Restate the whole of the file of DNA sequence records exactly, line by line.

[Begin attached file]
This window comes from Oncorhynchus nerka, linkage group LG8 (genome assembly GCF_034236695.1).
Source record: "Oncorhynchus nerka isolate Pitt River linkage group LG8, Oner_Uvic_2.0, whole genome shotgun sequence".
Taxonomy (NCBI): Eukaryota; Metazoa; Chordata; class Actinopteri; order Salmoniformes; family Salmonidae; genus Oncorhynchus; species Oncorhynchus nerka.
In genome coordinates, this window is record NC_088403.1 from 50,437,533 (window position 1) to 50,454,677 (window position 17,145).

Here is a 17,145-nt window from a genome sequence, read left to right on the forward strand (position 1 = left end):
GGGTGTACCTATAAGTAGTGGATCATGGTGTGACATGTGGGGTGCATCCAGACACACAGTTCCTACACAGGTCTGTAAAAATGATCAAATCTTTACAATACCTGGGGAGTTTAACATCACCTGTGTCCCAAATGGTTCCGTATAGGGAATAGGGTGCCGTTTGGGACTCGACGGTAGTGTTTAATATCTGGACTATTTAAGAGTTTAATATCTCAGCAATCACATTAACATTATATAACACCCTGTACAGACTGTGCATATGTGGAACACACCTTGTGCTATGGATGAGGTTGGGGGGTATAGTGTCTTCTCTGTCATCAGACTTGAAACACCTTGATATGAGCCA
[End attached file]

This window comes from Oncorhynchus nerka, linkage group LG8 (genome assembly GCF_034236695.1).
Source record: "Oncorhynchus nerka isolate Pitt River linkage group LG8, Oner_Uvic_2.0, whole genome shotgun sequence".
Taxonomy (NCBI): Eukaryota; Metazoa; Chordata; class Actinopteri; order Salmoniformes; family Salmonidae; genus Oncorhynchus; species Oncorhynchus nerka.
In genome coordinates, this window is record NC_088403.1 from 50,437,533 (window position 1) to 50,454,677 (window position 17,145).

Here is a 17,145-nt window from a genome sequence, read left to right on the forward strand (position 1 = left end):
GGGTGTACCTATAAGTAGTGGATCATGGTGTGACATGTGGGGTGCATCCAGACACACAGTTCCTACACAGGTCTGTAAAAATGATCAAATCTTTACAATACCTGGGGAGTTTAACATCACCTGTGTCCCAAATGGTTCCGTATAGGGAATAGGGTGCCGTTTGGGACTCGACGGTAGTGTTTAATATCTGGACTATTTAAGAGTTTAATATCTCAGCAATCACATTAACATTATATAACACCCTGTACAGACTGTGCATATGTGGAACACACCTTGTGCTATGGATGAGGTTGGGGGGTATAGTGTCTTCTCTGTCATCAGACTTGAAACACCTTGATATGAGCCA